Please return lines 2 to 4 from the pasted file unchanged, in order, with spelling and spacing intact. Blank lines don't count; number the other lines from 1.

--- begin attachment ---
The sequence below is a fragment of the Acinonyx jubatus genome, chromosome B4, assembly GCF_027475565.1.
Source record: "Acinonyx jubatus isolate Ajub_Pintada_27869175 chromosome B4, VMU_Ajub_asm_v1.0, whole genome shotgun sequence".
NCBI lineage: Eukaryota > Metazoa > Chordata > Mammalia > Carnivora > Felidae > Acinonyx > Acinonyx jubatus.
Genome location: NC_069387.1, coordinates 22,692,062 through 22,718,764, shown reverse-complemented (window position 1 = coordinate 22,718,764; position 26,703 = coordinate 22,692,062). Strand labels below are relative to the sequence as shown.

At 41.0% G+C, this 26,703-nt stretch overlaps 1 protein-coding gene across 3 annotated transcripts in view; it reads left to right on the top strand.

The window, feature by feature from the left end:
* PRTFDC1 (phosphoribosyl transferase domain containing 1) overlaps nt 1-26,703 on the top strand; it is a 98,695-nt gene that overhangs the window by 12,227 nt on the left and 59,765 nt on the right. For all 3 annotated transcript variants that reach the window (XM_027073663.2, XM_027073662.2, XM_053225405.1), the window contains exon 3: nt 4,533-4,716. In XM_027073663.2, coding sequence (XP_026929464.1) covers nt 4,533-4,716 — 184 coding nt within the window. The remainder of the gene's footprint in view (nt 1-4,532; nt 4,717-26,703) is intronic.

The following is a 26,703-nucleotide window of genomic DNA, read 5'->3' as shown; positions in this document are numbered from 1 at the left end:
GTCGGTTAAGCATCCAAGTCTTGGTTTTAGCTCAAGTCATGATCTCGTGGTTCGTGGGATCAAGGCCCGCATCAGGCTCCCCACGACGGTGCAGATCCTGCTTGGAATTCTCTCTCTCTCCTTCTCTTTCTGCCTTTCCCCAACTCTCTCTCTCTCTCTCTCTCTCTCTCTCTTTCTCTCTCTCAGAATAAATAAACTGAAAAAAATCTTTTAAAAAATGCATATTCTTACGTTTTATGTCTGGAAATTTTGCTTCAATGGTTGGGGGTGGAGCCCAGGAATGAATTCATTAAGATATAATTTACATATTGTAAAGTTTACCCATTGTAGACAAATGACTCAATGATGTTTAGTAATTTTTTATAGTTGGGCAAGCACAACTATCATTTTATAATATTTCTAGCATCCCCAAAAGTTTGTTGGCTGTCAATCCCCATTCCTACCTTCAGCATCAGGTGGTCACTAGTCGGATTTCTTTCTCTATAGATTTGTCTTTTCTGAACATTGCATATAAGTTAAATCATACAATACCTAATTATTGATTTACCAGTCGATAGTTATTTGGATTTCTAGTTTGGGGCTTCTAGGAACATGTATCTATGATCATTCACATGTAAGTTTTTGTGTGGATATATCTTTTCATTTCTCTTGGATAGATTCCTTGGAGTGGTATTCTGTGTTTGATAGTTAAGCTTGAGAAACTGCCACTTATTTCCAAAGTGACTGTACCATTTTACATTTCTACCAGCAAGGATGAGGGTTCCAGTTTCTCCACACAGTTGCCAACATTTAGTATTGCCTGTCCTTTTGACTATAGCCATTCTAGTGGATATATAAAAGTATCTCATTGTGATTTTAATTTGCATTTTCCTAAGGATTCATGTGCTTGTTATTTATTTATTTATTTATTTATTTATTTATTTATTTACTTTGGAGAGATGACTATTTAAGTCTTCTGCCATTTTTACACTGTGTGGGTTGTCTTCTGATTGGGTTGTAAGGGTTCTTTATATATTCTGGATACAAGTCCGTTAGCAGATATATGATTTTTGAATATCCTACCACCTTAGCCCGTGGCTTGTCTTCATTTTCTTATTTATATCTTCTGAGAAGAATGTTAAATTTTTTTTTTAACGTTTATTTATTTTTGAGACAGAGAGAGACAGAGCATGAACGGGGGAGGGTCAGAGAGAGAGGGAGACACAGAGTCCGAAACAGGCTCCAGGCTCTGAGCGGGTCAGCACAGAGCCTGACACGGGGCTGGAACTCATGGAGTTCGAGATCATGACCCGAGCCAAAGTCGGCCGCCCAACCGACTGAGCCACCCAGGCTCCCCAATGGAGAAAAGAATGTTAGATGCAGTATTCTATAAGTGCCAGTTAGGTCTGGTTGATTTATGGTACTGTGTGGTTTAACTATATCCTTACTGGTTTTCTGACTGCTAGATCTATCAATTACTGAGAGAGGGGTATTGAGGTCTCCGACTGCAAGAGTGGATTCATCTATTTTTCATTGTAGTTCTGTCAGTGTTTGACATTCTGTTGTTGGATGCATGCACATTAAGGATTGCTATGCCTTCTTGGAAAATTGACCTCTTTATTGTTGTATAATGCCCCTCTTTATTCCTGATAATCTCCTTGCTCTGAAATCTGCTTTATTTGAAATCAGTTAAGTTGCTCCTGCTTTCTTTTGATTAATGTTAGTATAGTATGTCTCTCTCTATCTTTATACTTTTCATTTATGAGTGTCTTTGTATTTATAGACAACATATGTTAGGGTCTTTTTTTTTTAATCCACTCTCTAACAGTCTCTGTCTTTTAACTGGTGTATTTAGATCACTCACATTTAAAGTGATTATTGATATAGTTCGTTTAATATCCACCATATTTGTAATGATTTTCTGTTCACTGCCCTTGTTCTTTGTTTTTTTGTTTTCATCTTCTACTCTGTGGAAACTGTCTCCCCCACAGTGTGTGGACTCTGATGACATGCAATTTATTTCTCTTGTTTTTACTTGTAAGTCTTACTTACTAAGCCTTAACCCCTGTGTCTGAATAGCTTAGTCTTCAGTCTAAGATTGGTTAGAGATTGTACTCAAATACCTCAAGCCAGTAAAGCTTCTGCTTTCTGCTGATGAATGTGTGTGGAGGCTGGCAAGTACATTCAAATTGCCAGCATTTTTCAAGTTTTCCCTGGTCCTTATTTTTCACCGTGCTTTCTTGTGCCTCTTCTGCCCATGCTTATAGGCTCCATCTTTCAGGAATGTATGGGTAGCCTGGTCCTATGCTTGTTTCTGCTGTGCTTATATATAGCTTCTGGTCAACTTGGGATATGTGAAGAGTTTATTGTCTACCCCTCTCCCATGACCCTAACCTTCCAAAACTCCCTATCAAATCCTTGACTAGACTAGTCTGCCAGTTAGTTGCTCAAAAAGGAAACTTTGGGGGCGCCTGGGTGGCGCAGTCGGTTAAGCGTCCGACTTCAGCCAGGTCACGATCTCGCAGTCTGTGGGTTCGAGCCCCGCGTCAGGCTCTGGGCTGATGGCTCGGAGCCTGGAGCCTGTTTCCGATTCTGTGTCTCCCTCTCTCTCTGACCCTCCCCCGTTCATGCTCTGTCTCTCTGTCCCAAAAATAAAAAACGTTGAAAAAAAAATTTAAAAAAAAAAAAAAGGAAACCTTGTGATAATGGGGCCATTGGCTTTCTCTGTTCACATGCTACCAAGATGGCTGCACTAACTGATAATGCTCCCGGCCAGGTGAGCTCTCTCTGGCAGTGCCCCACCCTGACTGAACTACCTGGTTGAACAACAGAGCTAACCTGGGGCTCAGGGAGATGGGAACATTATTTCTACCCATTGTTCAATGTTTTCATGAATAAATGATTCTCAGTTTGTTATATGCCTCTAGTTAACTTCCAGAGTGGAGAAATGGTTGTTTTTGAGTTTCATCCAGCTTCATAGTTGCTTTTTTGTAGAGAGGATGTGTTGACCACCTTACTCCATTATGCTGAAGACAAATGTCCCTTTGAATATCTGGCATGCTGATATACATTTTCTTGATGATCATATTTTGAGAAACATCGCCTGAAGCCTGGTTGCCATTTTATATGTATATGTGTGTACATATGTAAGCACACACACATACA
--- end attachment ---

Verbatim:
Source record: "Acinonyx jubatus isolate Ajub_Pintada_27869175 chromosome B4, VMU_Ajub_asm_v1.0, whole genome shotgun sequence".
NCBI lineage: Eukaryota > Metazoa > Chordata > Mammalia > Carnivora > Felidae > Acinonyx > Acinonyx jubatus.
Genome location: NC_069387.1, coordinates 22,692,062 through 22,718,764, shown reverse-complemented (window position 1 = coordinate 22,718,764; position 26,703 = coordinate 22,692,062). Strand labels below are relative to the sequence as shown.